Golden Girls star Bea Arthur dies at 86
Beatrice Arthur, the tall, deep-voiced actress who considered herself lucky to be discovered by television executives after a long stage career that included a Tony award for the musical Mame, died Saturday at age 86.world Updated: Apr 26, 2009 14:12 IST
Beatrice Arthur, the tall, deep-voiced actress who considered herself lucky to be discovered by television executives after a long stage career that included a Tony award for the musical Mame, died Saturday at age 86.
The star of the TV shows Maude and The Golden Girls died peacefully at her Los Angeles home with her family at her side, family spokesman Dan Watt said. She had cancer, he said, but declined to give details.
“She was a brilliant and witty woman,” said Watt, who was Arthur’s personal assistant for six years. “Bea will always have a special place in my heart.”
Arthur first appeared in the landmark comedy series All in the Family as Edith Bunker’s outspoken, liberal cousin, Maude Finley. She proved a perfect foil for blue-collar bigot Archie Bunker (Carroll O’Connor), and their blistering exchanges were so entertaining that producer Norman Lear fashioned Arthur’s own series.
In a 2008 interview, Arthur recalled with bemusement being discovered by CBS executives asking about the new “girl.”
“I was already 50 years old. I had done so much off-Broadway, on Broadway, but they said, ‘Who is that girl? Let’s give her her own series,”’ Arthur said.
Maude scored with television viewers immediately on its CBS debut in September 1972, and Arthur won an Emmy Award for the role in 1977.
The comedy flowed from Maude’s efforts to cast off the traditional restraints that women faced, but the series often had a serious base. Her husband Walter (Bill Macy) became an alcoholic, and she underwent an abortion, which drew a torrent of viewer protests. Maude became a standard bearer for the growing feminist movement in America.
“She was an incredible actress and a woman I will miss, and I think everyone else will,” said Bud Yorkin, producer of Maude with partner Lear.
The ratings of Maude in the early years approached those of its parent, All in the Family, but by 1977 the audience started to dwindle. A major format change was planned, but in early 1978 Arthur announced she was quitting the show.
“It’s been absolutely glorious; I’ve loved every minute of it,” she said. “But it’s been six years, and I think it’s time to leave.”
Golden Girls (1985-1992) was another groundbreaking comedy, finding surprising success in a television market increasingly skewed toward a younger, product-buying audience.
The series concerned three retirees - Arthur, Betty White and Rue McClanahan - and the mother of Arthur’s character, Estelle Getty, who lived together in a Miami house. In contrast to the violent Miami Vice, the comedy was nicknamed “Miami Nice.”
As Dorothy Zbornak, Arthur seemed as caustic and domineering as Maude. She was unconcerned about the similarity of the two roles. “Look, I’m 5-feet-9, I have a deep voice and I have a way with a line,” she told an interviewer. “What can I do about it? I can’t stay home waiting for something different. I think it’s a total waste of energy worrying about typecasting.”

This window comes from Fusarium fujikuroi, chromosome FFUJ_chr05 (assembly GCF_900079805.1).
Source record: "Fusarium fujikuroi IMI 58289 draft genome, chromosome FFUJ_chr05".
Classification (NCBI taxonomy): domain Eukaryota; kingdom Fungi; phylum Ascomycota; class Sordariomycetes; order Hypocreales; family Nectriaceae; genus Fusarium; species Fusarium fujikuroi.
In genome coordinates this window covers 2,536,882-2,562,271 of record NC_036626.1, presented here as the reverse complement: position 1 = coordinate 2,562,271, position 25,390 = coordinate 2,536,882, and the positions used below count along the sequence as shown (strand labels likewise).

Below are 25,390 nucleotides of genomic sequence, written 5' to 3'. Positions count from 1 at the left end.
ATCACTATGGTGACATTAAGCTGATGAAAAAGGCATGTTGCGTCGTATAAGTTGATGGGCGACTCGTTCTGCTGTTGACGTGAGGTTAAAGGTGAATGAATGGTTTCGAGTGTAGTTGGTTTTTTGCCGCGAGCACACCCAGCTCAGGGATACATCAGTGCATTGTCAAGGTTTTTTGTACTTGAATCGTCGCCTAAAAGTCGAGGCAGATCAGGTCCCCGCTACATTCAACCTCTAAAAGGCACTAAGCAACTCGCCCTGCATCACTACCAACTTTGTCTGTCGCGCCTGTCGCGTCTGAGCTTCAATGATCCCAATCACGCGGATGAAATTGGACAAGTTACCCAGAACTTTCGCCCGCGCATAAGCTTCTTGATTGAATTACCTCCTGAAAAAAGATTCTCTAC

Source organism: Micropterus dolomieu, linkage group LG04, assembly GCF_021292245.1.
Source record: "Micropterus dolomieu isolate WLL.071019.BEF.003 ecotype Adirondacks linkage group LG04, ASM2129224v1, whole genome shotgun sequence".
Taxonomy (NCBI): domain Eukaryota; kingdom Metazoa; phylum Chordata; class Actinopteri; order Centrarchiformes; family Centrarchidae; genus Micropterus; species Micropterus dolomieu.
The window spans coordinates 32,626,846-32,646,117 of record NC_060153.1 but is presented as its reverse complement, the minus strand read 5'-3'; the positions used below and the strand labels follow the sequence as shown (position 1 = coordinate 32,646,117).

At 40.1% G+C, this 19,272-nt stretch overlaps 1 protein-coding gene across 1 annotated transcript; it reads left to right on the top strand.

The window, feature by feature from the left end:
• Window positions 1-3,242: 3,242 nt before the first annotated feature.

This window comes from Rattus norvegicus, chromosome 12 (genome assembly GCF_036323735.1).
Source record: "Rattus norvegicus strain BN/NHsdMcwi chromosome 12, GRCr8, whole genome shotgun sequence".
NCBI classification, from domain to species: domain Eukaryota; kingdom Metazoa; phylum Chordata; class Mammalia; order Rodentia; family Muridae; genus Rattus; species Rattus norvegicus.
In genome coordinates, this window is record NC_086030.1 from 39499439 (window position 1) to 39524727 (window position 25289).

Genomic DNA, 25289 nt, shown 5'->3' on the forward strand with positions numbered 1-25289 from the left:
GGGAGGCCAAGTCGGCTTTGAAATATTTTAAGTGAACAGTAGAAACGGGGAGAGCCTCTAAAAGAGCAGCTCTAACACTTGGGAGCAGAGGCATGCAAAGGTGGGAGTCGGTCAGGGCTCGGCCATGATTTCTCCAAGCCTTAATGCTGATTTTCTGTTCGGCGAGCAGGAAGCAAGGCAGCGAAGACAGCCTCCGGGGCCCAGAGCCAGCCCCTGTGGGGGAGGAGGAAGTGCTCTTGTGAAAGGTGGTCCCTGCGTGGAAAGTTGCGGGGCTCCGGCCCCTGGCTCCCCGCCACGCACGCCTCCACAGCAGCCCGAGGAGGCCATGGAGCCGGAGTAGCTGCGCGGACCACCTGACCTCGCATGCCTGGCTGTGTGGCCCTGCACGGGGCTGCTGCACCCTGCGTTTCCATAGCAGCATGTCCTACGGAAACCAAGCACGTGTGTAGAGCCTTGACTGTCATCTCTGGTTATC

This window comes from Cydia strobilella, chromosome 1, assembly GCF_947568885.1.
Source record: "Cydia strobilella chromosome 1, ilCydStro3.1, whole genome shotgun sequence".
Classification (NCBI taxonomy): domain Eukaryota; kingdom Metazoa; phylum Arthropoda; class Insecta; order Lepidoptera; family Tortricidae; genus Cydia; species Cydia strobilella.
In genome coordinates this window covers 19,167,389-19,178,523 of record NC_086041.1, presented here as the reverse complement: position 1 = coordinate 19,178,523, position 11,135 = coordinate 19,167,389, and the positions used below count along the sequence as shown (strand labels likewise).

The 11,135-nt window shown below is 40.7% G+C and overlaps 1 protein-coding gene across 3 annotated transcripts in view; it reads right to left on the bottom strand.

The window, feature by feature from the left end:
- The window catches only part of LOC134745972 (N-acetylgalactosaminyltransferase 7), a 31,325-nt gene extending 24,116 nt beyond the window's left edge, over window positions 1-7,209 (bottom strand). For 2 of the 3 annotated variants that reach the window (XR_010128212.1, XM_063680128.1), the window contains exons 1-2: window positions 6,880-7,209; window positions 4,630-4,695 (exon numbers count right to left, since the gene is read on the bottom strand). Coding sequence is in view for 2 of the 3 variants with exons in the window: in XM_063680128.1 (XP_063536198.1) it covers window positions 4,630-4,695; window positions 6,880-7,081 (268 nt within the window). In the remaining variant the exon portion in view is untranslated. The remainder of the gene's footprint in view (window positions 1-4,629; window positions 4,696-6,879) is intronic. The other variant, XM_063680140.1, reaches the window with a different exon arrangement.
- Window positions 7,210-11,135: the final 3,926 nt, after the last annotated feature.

The interplay among the four women and their relations with men fueled the comedy, and the show amassed a big audience and 10 Emmys, including two as best comedy series and individual awards for each of the stars.
McClanahan said Arthur felt constrained by the show during its later years and in 1992 she announced she was leaving Golden Girls.
“Bea liked to be the star of the show, she didn’t really like to do that ensemble playing,” McClanahan said.
McClanahan first worked with Arthur on Maude, playing her best friend, Vivian. The women quickly became close friends in real life. McClanahan recalled Arthur as a kind and caring person with a no-nonsense edge.
The three other stars returned in The Golden Palace, but it lasted only one season.
Arthur was born Bernice Frankel in New York City in 1922. When she was 11, her family moved to Cambridge, Md., where her father opened a clothing store. At 12 she had grown to full height, and she dreamed of being a petite blond movie star like June Allyson. There was one advantage of being tall and deep-voiced: She was chosen for the male roles in school plays.
Bernice, she hated the name and adopted her mother’s nickname of Bea, overcame shyness about her size by winning over her classmates with wisecracks. She was elected the wittiest girl in her class. After two years at a junior college in Virginia, she earned a degree as a medical lab technician, but she “loathed” doing lab work at a hospital.
Acting held more appeal, and she enrolled in a drama course at the New School of Social Research in New York City. To support herself, she sang in a night spot that required her to push drinks on customers.
During this time she had a brief marriage that provided her stage name of Beatrice Arthur. In 1950, she married again, to Broadway actor and future Tony-winning director Gene Saks.
After a few years in off-Broadway and stock company plays and television dramas, Arthur’s career gathered momentum with her role as Lucy Brown in the 1955 production of The Threepenny Opera.
In 2008, when Arthur was inducted in the TV Academy Hall of Fame, she pointed to the role as the highlight of her long career.